• 2017/3/30

I like that name best

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Certainly. Call me Nurse Dorothy. I am called that by the children at St. Joseph's."

"Very well. I am sure you will be a blessing here; but a great deal of tact must be used. The position of affairs is extremely difficult."

"I will do my best," replied the nurse. The doctor gave her another look of complete satisfaction, and32 they entered the room where the little patient lay between life and death.

A small cot had been drawn almost into the center of the room, the blinds were down, there was a sense of desolation, and a heavy smell in the air.

"Who has shut these windows?" said the doctor in a voice of disapproval.

He went straight across the room, drew up one of the blinds, and opened the window two or three inches. A fresh current of air immediately improved the close atmosphere.

When he spoke, and when he and Nurse Fraser came into the room, a fair-haired young woman, who was on her knees by the side of the cot, started up suddenly, and gazed at them out of a pair of wide blue eyes. Her cheeks were deeply flushed, her lips were parched and dry.

"Oh, doctor," she said, staggering toward Dr. Staunton, "you have come back. What a blessing! She is asleep now; perhaps she is better."

The doctor went over and looked at the child. She was a little creature of not more than five years of age. In health she may have been pretty, she probably was; but now, the shadowy little face, the emaciated hands, the hot, dry, cracked lips, were the reverse of beautiful. They were all that was pathetic, however; and Dorothy's heart went straight out to the baby who lay there in such suffering and weakness.

The doctor looked at her, and gave a significant glance toward Mrs. Harvey.

Dorothy took her cue at once.

"I have come to nurse your dear little girl, madam," she said. "Dr. Staunton has brought me. I have a great deal of experience, as I am superintendent of one of the children's wards at St. Joseph's33 Hospital. I think you may trust your little girl to me; but first of all, let me take you to your room and put you to bed."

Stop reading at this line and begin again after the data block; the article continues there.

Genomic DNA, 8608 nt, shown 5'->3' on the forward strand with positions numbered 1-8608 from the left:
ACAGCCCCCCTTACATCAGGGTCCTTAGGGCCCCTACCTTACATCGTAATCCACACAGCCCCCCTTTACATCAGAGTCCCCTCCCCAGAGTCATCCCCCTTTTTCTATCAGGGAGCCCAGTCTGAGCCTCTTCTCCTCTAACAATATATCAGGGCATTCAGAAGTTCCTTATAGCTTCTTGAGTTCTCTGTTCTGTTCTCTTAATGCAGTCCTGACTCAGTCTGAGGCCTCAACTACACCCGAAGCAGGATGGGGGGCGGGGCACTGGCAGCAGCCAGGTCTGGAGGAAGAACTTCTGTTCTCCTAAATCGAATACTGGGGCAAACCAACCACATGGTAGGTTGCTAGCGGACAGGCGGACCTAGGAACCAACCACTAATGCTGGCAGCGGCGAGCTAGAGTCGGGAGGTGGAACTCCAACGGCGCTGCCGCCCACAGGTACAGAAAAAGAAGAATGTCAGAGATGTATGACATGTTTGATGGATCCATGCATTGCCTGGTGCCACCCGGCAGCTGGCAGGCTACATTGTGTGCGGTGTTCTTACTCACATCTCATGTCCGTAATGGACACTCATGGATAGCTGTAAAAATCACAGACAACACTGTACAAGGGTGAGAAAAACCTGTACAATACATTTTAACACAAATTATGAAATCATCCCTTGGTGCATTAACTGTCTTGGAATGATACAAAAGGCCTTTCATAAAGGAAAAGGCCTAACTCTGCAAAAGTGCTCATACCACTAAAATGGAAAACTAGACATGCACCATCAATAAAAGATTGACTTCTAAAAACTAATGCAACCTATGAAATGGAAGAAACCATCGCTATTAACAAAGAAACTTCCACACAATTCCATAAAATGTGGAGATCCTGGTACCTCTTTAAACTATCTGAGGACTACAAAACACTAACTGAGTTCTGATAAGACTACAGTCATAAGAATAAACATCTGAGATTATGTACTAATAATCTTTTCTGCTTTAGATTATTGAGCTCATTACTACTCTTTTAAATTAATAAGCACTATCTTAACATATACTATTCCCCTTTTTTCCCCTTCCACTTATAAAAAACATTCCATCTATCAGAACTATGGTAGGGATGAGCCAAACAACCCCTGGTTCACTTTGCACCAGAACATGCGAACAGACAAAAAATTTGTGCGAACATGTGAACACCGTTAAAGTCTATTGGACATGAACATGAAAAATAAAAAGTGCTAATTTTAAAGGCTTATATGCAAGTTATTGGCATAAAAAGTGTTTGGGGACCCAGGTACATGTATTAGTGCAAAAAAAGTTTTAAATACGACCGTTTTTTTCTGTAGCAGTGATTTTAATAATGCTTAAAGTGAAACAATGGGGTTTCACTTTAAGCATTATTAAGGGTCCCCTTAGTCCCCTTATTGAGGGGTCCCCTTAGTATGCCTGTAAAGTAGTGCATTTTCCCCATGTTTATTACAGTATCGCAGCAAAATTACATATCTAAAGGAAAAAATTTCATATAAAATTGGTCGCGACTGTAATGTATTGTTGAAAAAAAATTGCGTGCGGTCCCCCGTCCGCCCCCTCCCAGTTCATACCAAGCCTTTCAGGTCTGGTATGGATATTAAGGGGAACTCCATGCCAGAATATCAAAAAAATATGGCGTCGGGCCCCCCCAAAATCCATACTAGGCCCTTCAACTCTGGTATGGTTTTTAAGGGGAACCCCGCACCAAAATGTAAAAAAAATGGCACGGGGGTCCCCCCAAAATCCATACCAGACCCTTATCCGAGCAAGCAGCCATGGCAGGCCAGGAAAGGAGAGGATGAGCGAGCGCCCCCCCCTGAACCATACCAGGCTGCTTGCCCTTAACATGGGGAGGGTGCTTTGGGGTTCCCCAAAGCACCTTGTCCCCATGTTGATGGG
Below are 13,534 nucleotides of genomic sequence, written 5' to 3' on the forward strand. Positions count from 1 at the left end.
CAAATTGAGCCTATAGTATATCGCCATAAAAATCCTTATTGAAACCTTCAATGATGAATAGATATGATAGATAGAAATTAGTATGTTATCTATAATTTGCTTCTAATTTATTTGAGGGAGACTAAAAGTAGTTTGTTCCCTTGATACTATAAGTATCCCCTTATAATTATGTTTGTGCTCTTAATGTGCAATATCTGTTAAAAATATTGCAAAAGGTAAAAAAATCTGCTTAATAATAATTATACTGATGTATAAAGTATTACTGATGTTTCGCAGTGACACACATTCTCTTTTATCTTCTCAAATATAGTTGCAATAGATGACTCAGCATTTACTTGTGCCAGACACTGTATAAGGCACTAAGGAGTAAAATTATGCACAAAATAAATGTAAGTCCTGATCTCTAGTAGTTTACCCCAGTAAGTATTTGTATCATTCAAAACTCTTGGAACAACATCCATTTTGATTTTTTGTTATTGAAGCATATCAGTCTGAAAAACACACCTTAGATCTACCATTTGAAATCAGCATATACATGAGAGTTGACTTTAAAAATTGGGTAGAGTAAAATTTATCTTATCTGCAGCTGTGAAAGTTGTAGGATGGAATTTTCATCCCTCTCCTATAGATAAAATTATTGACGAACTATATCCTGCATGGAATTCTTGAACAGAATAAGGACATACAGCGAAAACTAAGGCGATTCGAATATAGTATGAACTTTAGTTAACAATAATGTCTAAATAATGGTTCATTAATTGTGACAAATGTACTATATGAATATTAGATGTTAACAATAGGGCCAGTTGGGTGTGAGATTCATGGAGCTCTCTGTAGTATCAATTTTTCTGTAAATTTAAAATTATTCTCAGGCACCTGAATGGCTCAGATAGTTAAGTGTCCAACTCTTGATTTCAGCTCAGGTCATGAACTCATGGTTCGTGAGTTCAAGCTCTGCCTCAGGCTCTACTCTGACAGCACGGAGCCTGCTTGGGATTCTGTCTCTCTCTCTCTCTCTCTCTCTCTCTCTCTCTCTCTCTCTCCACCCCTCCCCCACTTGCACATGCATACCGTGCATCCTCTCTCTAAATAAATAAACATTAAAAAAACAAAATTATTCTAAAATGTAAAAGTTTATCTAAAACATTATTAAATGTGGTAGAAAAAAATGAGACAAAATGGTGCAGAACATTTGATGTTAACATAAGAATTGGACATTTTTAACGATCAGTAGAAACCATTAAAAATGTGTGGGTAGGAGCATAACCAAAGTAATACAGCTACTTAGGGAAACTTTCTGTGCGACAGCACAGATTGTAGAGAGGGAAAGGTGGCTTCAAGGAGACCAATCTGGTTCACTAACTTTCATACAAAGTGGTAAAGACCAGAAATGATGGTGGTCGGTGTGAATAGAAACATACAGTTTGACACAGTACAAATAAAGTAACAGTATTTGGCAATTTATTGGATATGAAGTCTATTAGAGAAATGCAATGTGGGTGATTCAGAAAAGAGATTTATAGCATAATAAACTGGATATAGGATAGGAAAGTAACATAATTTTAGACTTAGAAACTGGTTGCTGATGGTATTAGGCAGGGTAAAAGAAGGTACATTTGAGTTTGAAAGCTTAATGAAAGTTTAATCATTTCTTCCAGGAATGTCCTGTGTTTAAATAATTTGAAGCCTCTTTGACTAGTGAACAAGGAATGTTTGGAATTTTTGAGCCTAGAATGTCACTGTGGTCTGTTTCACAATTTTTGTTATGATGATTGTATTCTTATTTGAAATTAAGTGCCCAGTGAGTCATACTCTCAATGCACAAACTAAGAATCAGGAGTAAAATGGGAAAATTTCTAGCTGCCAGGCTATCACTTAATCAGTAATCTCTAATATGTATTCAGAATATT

"Put me to bed!" said Mrs. Harvey, with a laugh which jarred on everyone's nerves. "I have not been in bed for nights. I could not sleep. When the doctor tells me that Freda is out of danger, then I may be able to sleep, but not before—not before."

"Whether you sleep or not," continued Dorothy, "you must come and lie down. You are completely worn out, and can do no good whatever to the child in your present condition. While she sleeps it is surely right that you should sleep too. Come, I will promise to call you if you are wanted."

"Yes, dear madam, let me entreat of you to go to bed," said the doctor.

The door was opened at this moment, and the Squire came in.

"Now Elfreda," he said, coming up to his wife, "you will go and take some rest, won't you?"

She looked from him to the nurse, and from the nurse to the doctor, and then her tired, bright eyes fell upon the little parched face lying on the pillow.

"I know she is going to die!" she said, with a kind of broken sob. "I cannot leave her. How can anyone dare to ask me to leave my little child just now?" Her agitation became more terrible each moment. She was evidently on the verge of hysterics.

Dorothy walked straight from the nursery to a sort of dressing-room which lay beyond. There was a small bed there, which was sometimes occupied by the under-nurse. A scared-looking, tired young woman was standing in this room. Dorothy gave her quick directions. "Get clean sheets, and make this bed up immediately," she said.34

The girl started, but looked relieved at having anything explicit to do. She ran off to obey, and Dorothy came back to the sickroom.

"Hush!" she said, going up to Mrs. Harvey, who was standing shaking from head to foot with dry sobs. "You must not give way like this; it is very wrong. Remember you have not only yourself to think of." She bent forward and whispered a word in the young mother's ear. Mrs. Harvey started, and with a violent effort controlled herself.

"I see that you must not be separated from your child," continued Dorothy—"at least, not at present. I am having a bed made up for you in the dressing-room, where you will be within call."

"Ah, yes, that's better," said the poor lady—"that's much better."

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